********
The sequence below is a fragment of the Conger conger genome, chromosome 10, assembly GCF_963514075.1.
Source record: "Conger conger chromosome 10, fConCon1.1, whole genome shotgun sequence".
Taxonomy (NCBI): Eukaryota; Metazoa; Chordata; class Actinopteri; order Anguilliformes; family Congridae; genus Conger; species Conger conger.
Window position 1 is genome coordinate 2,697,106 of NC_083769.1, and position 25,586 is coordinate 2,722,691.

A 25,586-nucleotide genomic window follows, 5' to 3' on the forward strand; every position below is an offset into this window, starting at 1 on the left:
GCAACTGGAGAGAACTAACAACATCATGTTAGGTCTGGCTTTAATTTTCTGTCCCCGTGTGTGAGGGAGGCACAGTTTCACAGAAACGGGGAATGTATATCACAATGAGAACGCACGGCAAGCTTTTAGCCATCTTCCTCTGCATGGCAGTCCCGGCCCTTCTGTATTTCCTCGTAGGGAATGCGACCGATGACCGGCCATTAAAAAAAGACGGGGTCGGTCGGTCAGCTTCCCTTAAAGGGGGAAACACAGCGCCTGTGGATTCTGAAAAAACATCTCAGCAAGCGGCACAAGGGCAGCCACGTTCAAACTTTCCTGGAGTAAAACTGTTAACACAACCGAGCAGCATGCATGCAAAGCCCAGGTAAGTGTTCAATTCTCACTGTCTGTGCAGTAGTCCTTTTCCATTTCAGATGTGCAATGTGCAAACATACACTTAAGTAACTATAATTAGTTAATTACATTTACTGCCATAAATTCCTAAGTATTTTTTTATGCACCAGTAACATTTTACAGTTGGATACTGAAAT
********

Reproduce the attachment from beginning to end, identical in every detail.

The sequence below is a fragment of the Conger conger genome, chromosome 10, assembly GCF_963514075.1.
Source record: "Conger conger chromosome 10, fConCon1.1, whole genome shotgun sequence".
Taxonomy (NCBI): Eukaryota; Metazoa; Chordata; class Actinopteri; order Anguilliformes; family Congridae; genus Conger; species Conger conger.
Window position 1 is genome coordinate 2,697,106 of NC_083769.1, and position 25,586 is coordinate 2,722,691.

A 25,586-nucleotide genomic window follows, 5' to 3' on the forward strand; every position below is an offset into this window, starting at 1 on the left:
GCAACTGGAGAGAACTAACAACATCATGTTAGGTCTGGCTTTAATTTTCTGTCCCCGTGTGTGAGGGAGGCACAGTTTCACAGAAACGGGGAATGTATATCACAATGAGAACGCACGGCAAGCTTTTAGCCATCTTCCTCTGCATGGCAGTCCCGGCCCTTCTGTATTTCCTCGTAGGGAATGCGACCGATGACCGGCCATTAAAAAAAGACGGGGTCGGTCGGTCAGCTTCCCTTAAAGGGGGAAACACAGCGCCTGTGGATTCTGAAAAAACATCTCAGCAAGCGGCACAAGGGCAGCCACGTTCAAACTTTCCTGGAGTAAAACTGTTAACACAACCGAGCAGCATGCATGCAAAGCCCAGGTAAGTGTTCAATTCTCACTGTCTGTGCAGTAGTCCTTTTCCATTTCAGATGTGCAATGTGCAAACATACACTTAAGTAACTATAATTAGTTAATTACATTTACTGCCATAAATTCCTAAGTATTTTTTTATGCACCAGTAACATTTTACAGTTGGATACTGAAAT